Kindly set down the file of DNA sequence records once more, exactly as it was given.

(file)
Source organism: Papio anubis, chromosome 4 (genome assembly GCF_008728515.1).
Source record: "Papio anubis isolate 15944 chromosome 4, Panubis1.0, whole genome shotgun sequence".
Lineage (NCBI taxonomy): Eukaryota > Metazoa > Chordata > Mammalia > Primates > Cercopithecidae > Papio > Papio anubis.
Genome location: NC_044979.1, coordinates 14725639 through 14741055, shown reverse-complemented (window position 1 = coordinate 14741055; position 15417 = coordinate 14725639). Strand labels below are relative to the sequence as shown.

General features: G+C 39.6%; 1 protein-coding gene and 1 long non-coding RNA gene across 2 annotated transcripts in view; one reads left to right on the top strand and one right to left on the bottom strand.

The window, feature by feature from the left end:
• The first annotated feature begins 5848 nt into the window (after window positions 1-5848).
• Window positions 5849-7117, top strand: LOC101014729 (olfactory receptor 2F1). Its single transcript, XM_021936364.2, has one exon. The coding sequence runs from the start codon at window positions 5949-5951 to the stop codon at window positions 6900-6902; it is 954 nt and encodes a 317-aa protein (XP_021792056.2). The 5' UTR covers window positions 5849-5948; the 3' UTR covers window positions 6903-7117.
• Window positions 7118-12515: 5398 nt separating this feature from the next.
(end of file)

Source organism: Papio anubis, chromosome 4 (genome assembly GCF_008728515.1).
Source record: "Papio anubis isolate 15944 chromosome 4, Panubis1.0, whole genome shotgun sequence".
Lineage (NCBI taxonomy): Eukaryota > Metazoa > Chordata > Mammalia > Primates > Cercopithecidae > Papio > Papio anubis.
Genome location: NC_044979.1, coordinates 14725639 through 14741055, shown reverse-complemented (window position 1 = coordinate 14741055; position 15417 = coordinate 14725639). Strand labels below are relative to the sequence as shown.

General features: G+C 39.6%; 1 protein-coding gene and 1 long non-coding RNA gene across 2 annotated transcripts in view; one reads left to right on the top strand and one right to left on the bottom strand.

The window, feature by feature from the left end:
• The first annotated feature begins 5848 nt into the window (after window positions 1-5848).
• Window positions 5849-7117, top strand: LOC101014729 (olfactory receptor 2F1). Its single transcript, XM_021936364.2, has one exon. The coding sequence runs from the start codon at window positions 5949-5951 to the stop codon at window positions 6900-6902; it is 954 nt and encodes a 317-aa protein (XP_021792056.2). The 5' UTR covers window positions 5849-5948; the 3' UTR covers window positions 6903-7117.
• Window positions 7118-12515: 5398 nt separating this feature from the next.